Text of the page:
Children and elders exposure assessment to particle-bound polycyclic aromatic hydrocarbons (PAHs) in the city of Rome, Italy
- 566 Downloads
It has been amply demonstrated that exposure to fine particulate matter, containing polycyclic aromatic hydrocarbons (PAHs), may have adverse effects on human health, affecting especially the respiratory and cardiovascular systems. Among population, school-age children and elders present particular susceptibilities and unique exposures to environmental factors. The study presented in this paper belongs to the Project EXPAH, founded by the European (EU) LIFE+ instrument, and consists of the personal monitoring of five elementary school children and four elders during the spring and the summer/autumn of the year 2012 in the city of Rome, Italy. The average exposure, expressed as the sum of eight high-molecular-weight PAHs, resulted equal to 0.70 ng/m3 (SD = 0.37) for children and 0.59 ng/m3 (SD = 0.23) for the elderly people. The mean levels of gravimetric PM2.5 were equal to 23 μg/m3 (SD = 10) and 15 μg/m3 (SD = 4) for children and elders, respectively. During spring and summer seasons, personal BaPeq resulted well below the EU Air Quality reference value of 1 ng/m3. The personal monitoring average values were in the same order of magnitude with available indoor and outdoor environmental data in Rome during the same periods, for both PAHs and PM2.5. The results suggest that, during non-heating seasons, the personal exposure to PAHs in the city of Rome can be mainly ascribed to the urban background, especially traffic emissions and road dust resuspension; secondhand cigarette smoke can be also considered another possible source of PAHs personal exposure.
KeywordsAir pollution Polycyclic aromatic hydrocarbons Particulate matter Children’s health risks Personal monitoring GC-MS
The authors would like to thank the EU LIFE+ instrument, which has supported this work. The authors would also like to thank our partners within the EXPAH Project: A. Cecinato, P. Romagnoli, C. Balducci, and M. Perilli, from the National Research Council of Italy, Institute of Atmospheric Pollution Research (CNR-IIA), who provided some essential environmental data to the study.
- A Focus for Analytical Chemistry in Europe (EURACHEM): The Fitness for Purpose of Analytical Methods: A Laboratory Guide to Method Validation and Related Topics. Teddington, Middlesex, U.K.: EURACHEM, 1998. p. 48.Google Scholar
- Chu MML, Chen CW (1984) Evaluation and estimation of potential risks of polynuclear aromatic hydrocarbons. Presented at the symposium on polycyclic aromatic hydrocarbons in the workplace. International Chemical Congress of Pacific Basin Societies, Honolulu, HIGoogle Scholar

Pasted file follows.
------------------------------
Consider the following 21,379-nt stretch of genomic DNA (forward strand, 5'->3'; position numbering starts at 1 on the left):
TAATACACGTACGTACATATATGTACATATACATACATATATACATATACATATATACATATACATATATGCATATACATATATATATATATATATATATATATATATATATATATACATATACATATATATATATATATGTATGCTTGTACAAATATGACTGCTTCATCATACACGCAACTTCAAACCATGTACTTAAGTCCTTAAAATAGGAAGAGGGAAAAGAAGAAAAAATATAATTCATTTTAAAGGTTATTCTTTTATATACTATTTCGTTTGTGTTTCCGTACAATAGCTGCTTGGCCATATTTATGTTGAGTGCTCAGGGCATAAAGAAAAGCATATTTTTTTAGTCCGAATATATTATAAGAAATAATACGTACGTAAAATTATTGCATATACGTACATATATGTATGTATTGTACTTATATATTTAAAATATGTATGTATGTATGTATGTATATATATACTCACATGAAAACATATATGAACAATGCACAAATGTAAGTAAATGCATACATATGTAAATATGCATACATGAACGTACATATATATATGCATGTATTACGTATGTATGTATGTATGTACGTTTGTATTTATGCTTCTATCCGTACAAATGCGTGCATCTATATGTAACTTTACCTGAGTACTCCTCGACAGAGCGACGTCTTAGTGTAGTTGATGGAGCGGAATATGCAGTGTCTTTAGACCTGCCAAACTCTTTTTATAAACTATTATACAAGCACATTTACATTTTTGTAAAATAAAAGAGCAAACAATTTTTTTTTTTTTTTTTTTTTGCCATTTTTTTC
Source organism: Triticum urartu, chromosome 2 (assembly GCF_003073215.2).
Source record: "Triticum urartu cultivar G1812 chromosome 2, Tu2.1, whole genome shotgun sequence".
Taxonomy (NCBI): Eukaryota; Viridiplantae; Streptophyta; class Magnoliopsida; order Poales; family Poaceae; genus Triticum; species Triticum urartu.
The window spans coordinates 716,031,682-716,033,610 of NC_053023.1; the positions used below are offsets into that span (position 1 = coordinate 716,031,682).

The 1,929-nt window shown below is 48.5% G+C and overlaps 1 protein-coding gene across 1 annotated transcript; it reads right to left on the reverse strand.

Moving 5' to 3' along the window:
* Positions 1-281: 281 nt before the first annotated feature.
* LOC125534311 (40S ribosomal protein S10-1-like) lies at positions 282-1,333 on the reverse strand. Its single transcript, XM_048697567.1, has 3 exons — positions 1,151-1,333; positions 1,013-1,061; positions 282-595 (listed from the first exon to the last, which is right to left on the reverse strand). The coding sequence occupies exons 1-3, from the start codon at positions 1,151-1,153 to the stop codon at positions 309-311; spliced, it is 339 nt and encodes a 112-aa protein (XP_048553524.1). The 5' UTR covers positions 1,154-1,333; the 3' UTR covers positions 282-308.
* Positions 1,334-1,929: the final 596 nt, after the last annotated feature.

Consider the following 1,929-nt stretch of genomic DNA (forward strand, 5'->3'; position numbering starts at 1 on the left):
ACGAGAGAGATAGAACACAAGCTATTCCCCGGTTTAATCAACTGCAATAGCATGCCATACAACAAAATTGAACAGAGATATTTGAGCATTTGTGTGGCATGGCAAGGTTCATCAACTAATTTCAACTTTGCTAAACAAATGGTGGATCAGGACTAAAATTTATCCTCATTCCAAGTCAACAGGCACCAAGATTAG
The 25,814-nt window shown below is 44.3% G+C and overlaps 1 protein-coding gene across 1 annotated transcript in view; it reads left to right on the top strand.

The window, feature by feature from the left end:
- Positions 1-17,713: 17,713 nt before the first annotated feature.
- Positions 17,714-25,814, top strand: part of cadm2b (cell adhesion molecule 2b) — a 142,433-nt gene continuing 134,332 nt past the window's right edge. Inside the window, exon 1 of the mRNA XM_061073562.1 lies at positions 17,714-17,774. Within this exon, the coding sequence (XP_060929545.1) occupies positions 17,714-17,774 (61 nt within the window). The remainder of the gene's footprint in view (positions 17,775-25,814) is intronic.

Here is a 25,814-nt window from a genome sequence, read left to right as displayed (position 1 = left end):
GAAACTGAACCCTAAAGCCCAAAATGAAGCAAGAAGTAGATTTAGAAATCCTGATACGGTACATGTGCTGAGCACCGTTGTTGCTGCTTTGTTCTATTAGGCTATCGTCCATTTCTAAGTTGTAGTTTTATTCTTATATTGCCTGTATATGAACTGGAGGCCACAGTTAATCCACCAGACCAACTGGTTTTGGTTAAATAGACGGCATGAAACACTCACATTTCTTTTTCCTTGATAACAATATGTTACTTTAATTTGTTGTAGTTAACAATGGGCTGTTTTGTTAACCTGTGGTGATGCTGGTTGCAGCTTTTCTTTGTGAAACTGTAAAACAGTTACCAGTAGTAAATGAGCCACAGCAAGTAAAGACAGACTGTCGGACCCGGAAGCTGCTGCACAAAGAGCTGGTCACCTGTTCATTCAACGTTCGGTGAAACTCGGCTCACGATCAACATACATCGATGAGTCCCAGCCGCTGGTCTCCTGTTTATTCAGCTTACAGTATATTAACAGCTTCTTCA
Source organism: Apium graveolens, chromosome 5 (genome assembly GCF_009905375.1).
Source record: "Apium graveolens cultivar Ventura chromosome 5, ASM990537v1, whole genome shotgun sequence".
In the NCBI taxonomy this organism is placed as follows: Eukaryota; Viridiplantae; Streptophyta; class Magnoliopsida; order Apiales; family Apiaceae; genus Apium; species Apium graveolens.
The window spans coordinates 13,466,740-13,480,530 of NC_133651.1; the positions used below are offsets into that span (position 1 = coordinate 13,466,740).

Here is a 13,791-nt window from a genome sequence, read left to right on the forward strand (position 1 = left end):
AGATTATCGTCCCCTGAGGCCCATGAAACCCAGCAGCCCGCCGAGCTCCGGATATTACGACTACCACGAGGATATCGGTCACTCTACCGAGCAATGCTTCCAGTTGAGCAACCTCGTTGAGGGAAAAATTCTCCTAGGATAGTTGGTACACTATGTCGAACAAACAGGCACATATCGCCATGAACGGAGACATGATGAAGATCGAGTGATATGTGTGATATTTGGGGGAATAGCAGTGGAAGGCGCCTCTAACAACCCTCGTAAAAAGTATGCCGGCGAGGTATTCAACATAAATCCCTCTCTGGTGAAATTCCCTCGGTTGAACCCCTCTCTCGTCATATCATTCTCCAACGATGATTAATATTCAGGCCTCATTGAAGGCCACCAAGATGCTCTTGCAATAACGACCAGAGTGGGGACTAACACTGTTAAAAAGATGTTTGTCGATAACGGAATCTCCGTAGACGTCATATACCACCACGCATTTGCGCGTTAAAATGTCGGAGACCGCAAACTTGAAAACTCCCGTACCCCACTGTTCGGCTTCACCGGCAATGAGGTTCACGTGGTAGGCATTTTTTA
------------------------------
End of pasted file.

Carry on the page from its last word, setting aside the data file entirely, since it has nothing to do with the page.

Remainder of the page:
- Forastiere F, Stafoggia M, Picciotto S, Bellander T, D’Ippoliti D, Lanki T, von Klot S, Nyberg F, Paatero P, Peters A, Pekkanen J, Sunyer J, Perucci CA (2005) A case-crossover analysis of out-of-hospital coronary deaths and air pollution in Rome, Italy. Am J Respir Crit Care Med 172(12):1549–1555CrossRefGoogle Scholar
- International Agency for Research on Cancer: IARC (2010) Monographs on the Evaluation of the Carcinogenic Risk of Chemicals to Humans. Volume 92, Some Non-heterocyclic Polycyclic Aromatic Hydrocarbons and Some Related Exposures. Lyon, France.Google Scholar
- Jedrychowski WA, Perera FP, Maugeri U, Mrozek-Budzyn D, Mroz E, Klimaszewska-Rembiasz M, Flak E, Edwards S, Spengler J, Jacek R, Sowa A (2010) Intrauterine exposure to polycyclic aromatic hydrocarbons, fine particulate matter and early wheeze: prospective birth cohort study in 4 year olds. Pediatr Allergy Immunol 21:723–732Google Scholar
- Jung KH, Patel MM, Moors K, Kinney PL, Chillrud SN, Whyatt R, Hoepner L, Garfinkel R, Yan B, Ross J, Camann D, Perera FP, Miller RL (1994) Effects of heating season on residential indoor and outdoor polycyclic aromatic hydrocarbons, black carbon, and particulate matter in an urban birth cohort. Atmos Environ 44(36):4545–4552CrossRefGoogle Scholar
- Perera FP, Tang D, Rauh V, Tu YH, Tsai WY, Becker M, Stein JL, King J, Del Priore G, Lederman SA (2007) Relationship between polycyclic aromatic hydrocarbon-DNA adducts, environmental tobacco smoke, and child development in the World Trade Center cohort. Environ Health Perspect 115(10):1497–1502Google Scholar
- The Cooperation on International Traceability in Analytical Chemistry (CITAC) and A Focus for Analytical Chemistry in Europe (EURACHEM) (2000) CITAC/EURACHEM guide, quantifying uncertainty in analytical measurement, 2nd edn. CITAC, Eurachem, AthensGoogle Scholar